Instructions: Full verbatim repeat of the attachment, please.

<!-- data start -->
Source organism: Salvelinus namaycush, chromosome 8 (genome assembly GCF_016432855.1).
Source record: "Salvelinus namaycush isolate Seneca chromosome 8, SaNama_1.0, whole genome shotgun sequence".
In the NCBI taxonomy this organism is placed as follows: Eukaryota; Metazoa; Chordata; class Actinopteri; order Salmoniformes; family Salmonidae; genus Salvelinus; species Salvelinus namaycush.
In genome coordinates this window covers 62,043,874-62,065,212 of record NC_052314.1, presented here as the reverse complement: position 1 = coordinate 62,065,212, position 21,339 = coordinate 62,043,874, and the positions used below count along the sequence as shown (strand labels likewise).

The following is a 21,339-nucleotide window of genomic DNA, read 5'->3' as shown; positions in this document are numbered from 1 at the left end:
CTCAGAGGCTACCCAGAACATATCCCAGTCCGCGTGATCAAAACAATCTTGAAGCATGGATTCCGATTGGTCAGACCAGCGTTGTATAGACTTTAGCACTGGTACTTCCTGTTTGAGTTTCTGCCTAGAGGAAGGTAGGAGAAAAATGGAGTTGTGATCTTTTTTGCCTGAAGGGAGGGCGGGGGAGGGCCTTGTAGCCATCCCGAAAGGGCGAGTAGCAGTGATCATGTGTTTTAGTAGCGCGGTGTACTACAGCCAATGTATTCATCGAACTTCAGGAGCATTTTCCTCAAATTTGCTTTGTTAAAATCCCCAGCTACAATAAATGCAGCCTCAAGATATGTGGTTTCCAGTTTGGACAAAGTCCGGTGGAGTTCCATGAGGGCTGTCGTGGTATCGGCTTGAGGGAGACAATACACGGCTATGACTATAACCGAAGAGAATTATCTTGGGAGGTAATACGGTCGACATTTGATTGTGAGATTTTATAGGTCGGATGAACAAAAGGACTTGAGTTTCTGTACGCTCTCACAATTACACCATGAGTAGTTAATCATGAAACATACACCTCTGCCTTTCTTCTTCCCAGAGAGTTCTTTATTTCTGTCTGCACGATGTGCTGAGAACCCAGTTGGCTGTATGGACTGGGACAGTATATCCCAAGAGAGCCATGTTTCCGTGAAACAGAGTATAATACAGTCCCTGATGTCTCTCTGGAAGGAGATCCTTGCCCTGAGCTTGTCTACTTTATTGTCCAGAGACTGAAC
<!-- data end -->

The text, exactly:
Source organism: Salvelinus namaycush, chromosome 8 (genome assembly GCF_016432855.1).
Source record: "Salvelinus namaycush isolate Seneca chromosome 8, SaNama_1.0, whole genome shotgun sequence".
In the NCBI taxonomy this organism is placed as follows: Eukaryota; Metazoa; Chordata; class Actinopteri; order Salmoniformes; family Salmonidae; genus Salvelinus; species Salvelinus namaycush.
In genome coordinates this window covers 62,043,874-62,065,212 of record NC_052314.1, presented here as the reverse complement: position 1 = coordinate 62,065,212, position 21,339 = coordinate 62,043,874, and the positions used below count along the sequence as shown (strand labels likewise).

The following is a 21,339-nucleotide window of genomic DNA, read 5'->3' as shown; positions in this document are numbered from 1 at the left end:
CTCAGAGGCTACCCAGAACATATCCCAGTCCGCGTGATCAAAACAATCTTGAAGCATGGATTCCGATTGGTCAGACCAGCGTTGTATAGACTTTAGCACTGGTACTTCCTGTTTGAGTTTCTGCCTAGAGGAAGGTAGGAGAAAAATGGAGTTGTGATCTTTTTTGCCTGAAGGGAGGGCGGGGGAGGGCCTTGTAGCCATCCCGAAAGGGCGAGTAGCAGTGATCATGTGTTTTAGTAGCGCGGTGTACTACAGCCAATGTATTCATCGAACTTCAGGAGCATTTTCCTCAAATTTGCTTTGTTAAAATCCCCAGCTACAATAAATGCAGCCTCAAGATATGTGGTTTCCAGTTTGGACAAAGTCCGGTGGAGTTCCATGAGGGCTGTCGTGGTATCGGCTTGAGGGAGACAATACACGGCTATGACTATAACCGAAGAGAATTATCTTGGGAGGTAATACGGTCGACATTTGATTGTGAGATTTTATAGGTCGGATGAACAAAAGGACTTGAGTTTCTGTACGCTCTCACAATTACACCATGAGTAGTTAATCATGAAACATACACCTCTGCCTTTCTTCTTCCCAGAGAGTTCTTTATTTCTGTCTGCACGATGTGCTGAGAACCCAGTTGGCTGTATGGACTGGGACAGTATATCCCAAGAGAGCCATGTTTCCGTGAAACAGAGTATAATACAGTCCCTGATGTCTCTCTGGAAGGAGATCCTTGCCCTGAGCTTGTCTACTTTATTGTCCAGAGACTGAAC